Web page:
Musicians can sometimes achieve better speech recognition in noisy backgrounds than non-musicians, a phenomenon referred to as the “musician advantage effect.” In addition, musicians are known to possess a finer sense of pitch than non-musicians. The present study examined the hypothesis that the latter fact could explain the former. Four experiments measured speech reception threshold for a target voice against speech or non-speech maskers. Although differences in fundamental frequency (ΔF0s) were shown to be beneficial even when presented to opposite ears (experiment 1), the authors' attempt to maximize their use by directing the listener's attention to the target F0 led to unexpected impairments (experiment 2) and the authors' attempt to hinder their use by generating uncertainty about the competing F0s led to practically negligible effects (experiments 3 and 4). The benefits drawn from ΔF0s showed surprisingly little malleability for a cue that can be used in the complete absence of energetic masking. In half of the experiments, musicians obtained better thresholds than non-musicians, particularly in speech-on-speech conditions, but they did not reliably obtain larger ΔF0 benefits. Thus, the data do not support the hypothesis that the musician advantage effect is based on greater ability to exploit ΔF0s.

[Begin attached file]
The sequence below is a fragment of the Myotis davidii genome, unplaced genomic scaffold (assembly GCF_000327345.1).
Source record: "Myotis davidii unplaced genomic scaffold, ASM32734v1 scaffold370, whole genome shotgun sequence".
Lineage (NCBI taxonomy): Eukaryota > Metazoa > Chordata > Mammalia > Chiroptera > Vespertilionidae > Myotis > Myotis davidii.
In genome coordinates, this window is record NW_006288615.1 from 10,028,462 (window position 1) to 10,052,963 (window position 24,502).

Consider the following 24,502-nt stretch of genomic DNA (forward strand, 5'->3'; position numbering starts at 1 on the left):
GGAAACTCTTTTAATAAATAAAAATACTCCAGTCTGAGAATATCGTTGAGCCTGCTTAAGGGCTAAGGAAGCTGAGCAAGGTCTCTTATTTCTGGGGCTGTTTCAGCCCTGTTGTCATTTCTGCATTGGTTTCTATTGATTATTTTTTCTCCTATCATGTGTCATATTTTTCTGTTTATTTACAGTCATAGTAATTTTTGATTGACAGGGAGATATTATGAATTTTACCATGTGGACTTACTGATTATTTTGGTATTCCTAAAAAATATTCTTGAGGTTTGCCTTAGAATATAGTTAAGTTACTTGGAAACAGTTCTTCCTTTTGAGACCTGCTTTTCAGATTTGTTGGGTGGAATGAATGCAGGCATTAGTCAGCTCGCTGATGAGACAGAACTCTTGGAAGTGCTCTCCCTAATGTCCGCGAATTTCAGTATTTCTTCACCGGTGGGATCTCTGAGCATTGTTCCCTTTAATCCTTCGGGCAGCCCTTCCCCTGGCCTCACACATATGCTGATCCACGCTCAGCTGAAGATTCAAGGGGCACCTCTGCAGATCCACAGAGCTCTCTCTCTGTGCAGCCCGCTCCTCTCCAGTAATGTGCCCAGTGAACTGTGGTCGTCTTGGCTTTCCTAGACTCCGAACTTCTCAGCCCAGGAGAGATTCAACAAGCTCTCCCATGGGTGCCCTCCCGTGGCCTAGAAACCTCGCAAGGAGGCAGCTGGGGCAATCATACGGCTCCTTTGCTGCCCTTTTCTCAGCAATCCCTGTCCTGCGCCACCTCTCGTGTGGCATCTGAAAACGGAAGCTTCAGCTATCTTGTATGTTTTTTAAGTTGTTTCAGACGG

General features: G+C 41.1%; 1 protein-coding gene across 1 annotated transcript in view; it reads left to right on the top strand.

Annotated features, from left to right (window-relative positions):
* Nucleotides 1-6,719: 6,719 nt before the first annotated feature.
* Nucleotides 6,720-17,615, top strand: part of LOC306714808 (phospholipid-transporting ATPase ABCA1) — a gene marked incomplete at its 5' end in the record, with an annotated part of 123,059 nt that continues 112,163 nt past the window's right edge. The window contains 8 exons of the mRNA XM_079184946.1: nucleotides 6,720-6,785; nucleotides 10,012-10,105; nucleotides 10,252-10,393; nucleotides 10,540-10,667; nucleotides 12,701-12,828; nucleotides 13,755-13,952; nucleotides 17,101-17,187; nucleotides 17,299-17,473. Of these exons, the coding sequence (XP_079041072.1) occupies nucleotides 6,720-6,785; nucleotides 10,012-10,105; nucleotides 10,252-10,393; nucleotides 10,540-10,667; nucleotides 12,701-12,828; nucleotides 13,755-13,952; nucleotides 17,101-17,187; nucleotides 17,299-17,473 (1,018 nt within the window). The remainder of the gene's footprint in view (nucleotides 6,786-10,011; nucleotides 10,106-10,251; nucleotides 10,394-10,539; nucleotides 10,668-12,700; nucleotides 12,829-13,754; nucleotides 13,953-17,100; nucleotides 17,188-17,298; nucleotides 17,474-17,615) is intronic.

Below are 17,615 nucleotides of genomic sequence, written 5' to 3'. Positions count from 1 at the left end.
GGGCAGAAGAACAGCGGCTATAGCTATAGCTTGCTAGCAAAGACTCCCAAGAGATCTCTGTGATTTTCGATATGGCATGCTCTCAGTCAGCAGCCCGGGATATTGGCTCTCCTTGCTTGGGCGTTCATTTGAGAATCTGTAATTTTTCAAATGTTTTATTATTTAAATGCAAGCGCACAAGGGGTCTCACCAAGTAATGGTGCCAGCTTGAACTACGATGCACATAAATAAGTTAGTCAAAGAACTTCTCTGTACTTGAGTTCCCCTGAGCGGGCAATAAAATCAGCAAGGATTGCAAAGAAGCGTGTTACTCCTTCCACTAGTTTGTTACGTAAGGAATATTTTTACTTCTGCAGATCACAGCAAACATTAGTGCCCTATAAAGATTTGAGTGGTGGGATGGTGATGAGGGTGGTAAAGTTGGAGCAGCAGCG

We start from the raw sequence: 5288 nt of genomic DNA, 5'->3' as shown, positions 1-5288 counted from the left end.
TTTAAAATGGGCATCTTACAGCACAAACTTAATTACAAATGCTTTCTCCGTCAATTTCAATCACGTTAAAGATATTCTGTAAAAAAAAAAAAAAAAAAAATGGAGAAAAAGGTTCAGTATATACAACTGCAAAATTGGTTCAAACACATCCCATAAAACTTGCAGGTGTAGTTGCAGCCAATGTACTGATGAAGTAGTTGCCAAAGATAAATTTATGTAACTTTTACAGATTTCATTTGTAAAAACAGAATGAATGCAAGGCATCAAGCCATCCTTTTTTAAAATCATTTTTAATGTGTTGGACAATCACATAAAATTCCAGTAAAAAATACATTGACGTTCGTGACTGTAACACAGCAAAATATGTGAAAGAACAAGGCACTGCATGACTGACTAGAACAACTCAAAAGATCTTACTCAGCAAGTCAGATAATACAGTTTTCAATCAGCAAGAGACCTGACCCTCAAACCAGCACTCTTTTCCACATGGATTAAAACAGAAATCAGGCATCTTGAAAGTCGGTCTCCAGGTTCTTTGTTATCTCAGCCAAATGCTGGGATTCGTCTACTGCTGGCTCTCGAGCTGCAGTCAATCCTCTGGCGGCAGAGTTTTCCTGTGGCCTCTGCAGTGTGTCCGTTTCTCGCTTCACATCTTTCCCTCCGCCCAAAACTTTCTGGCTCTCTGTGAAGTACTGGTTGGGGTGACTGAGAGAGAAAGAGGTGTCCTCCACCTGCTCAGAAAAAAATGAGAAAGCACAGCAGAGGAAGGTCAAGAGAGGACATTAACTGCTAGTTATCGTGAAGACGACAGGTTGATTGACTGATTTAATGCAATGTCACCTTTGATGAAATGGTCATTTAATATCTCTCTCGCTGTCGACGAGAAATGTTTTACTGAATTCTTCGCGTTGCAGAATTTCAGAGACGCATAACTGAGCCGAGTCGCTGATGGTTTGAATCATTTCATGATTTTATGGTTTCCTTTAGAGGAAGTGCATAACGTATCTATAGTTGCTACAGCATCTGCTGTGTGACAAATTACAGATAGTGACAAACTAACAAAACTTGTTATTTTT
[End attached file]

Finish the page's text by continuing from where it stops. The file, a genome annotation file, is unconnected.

Similar abilities of musicians and non-musicians to segregate voices by fundamental frequency
Mickael L. D. Deroche, Charles J. Limb, Monita Chatterjee, Vincent L. Gracco; Similar abilities of musicians and non-musicians to segregate voices by fundamental frequency. J. Acoust. Soc. Am. 1 October 2017; 142 (4): 1739–1755. https://doi.org/10.1121/1.5005496
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